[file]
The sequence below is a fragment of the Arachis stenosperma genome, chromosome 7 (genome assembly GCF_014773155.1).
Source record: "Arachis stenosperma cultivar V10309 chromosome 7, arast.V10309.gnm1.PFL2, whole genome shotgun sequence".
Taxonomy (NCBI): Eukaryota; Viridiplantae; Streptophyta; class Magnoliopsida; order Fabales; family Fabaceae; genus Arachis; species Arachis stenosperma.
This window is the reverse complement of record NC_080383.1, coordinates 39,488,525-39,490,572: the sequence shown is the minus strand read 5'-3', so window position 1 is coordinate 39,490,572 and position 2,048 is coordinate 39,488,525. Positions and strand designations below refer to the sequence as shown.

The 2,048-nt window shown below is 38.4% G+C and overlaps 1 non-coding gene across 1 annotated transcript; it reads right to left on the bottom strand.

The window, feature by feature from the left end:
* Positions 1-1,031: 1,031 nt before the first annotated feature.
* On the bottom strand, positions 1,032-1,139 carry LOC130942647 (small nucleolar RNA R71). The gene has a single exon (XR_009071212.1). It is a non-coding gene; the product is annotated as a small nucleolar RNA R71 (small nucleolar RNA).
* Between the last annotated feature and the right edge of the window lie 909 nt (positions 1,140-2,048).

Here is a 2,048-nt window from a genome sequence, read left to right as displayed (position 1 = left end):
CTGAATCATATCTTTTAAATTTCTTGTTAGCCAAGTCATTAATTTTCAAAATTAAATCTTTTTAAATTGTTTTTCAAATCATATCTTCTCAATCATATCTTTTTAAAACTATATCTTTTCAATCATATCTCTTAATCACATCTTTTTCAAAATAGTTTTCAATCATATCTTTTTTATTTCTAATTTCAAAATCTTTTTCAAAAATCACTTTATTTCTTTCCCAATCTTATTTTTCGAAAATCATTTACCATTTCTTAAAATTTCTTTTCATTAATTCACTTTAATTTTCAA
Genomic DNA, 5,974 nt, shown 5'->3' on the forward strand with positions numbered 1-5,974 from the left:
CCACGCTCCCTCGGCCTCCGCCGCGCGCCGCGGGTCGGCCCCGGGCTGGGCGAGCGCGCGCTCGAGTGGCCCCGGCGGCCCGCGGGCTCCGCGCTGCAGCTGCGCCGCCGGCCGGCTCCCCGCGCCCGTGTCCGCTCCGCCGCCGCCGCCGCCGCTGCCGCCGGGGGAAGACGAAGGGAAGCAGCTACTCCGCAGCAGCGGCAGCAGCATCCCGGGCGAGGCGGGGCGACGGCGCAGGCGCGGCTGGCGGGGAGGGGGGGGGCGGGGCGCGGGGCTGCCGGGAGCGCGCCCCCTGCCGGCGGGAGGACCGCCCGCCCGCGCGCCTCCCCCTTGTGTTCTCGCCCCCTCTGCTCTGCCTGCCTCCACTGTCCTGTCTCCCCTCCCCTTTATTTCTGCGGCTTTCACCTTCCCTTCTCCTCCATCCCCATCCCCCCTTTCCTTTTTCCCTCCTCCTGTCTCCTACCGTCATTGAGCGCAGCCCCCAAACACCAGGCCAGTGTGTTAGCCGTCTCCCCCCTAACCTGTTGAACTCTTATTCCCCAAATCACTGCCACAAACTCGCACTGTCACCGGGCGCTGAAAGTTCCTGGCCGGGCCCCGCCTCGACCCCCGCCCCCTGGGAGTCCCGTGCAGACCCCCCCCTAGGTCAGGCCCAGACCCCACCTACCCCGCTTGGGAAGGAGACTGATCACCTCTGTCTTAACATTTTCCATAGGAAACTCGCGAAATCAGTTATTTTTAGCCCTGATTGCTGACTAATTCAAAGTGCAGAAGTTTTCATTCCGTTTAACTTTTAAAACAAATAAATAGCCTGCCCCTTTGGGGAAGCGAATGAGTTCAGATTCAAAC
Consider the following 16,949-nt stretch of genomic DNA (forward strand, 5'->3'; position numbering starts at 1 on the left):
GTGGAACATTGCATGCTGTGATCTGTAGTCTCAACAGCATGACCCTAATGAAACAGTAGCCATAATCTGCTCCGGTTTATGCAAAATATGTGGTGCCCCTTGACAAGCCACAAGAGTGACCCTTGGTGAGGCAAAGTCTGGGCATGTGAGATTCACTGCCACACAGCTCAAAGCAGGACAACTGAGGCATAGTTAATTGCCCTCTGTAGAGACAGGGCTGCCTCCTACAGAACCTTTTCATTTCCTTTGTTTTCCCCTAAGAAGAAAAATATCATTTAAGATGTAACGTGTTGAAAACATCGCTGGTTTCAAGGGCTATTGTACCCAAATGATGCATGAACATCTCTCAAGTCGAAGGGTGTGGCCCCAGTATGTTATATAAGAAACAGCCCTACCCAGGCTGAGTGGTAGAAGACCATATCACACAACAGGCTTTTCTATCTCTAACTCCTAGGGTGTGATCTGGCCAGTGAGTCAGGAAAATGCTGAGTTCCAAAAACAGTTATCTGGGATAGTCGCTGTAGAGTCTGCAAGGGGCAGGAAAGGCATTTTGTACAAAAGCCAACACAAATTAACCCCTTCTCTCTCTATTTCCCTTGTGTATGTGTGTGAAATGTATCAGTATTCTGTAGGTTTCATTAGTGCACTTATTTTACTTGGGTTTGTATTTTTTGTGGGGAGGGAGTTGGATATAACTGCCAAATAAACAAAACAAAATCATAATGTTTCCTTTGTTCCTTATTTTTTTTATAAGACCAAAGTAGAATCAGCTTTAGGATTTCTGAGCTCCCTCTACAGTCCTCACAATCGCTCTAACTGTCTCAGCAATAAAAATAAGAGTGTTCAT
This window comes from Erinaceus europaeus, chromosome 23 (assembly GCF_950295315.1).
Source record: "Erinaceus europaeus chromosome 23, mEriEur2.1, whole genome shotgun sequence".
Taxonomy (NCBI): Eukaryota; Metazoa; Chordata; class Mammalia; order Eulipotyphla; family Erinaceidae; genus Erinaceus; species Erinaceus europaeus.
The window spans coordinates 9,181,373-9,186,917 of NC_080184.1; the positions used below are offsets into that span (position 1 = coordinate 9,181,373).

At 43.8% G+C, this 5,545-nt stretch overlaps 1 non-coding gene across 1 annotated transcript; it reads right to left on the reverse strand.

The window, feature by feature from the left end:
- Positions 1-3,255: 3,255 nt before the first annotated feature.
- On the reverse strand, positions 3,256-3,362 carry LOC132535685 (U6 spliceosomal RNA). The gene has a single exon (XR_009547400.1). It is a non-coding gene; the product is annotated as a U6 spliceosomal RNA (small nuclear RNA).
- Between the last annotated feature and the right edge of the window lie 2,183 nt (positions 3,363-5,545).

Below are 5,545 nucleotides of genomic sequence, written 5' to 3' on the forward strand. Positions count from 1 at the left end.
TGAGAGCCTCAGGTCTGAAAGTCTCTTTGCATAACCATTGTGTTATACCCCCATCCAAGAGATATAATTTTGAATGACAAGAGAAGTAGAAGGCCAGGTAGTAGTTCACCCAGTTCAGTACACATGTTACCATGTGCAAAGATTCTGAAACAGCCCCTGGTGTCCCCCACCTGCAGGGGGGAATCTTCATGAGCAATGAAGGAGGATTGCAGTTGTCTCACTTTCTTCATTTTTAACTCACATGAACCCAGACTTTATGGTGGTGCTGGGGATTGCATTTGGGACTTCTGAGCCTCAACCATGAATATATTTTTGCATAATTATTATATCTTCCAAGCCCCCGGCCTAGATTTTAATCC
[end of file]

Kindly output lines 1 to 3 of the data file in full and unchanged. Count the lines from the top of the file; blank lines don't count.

The sequence below is a fragment of the Arachis stenosperma genome, chromosome 7 (genome assembly GCF_014773155.1).
Source record: "Arachis stenosperma cultivar V10309 chromosome 7, arast.V10309.gnm1.PFL2, whole genome shotgun sequence".
Taxonomy (NCBI): Eukaryota; Viridiplantae; Streptophyta; class Magnoliopsida; order Fabales; family Fabaceae; genus Arachis; species Arachis stenosperma.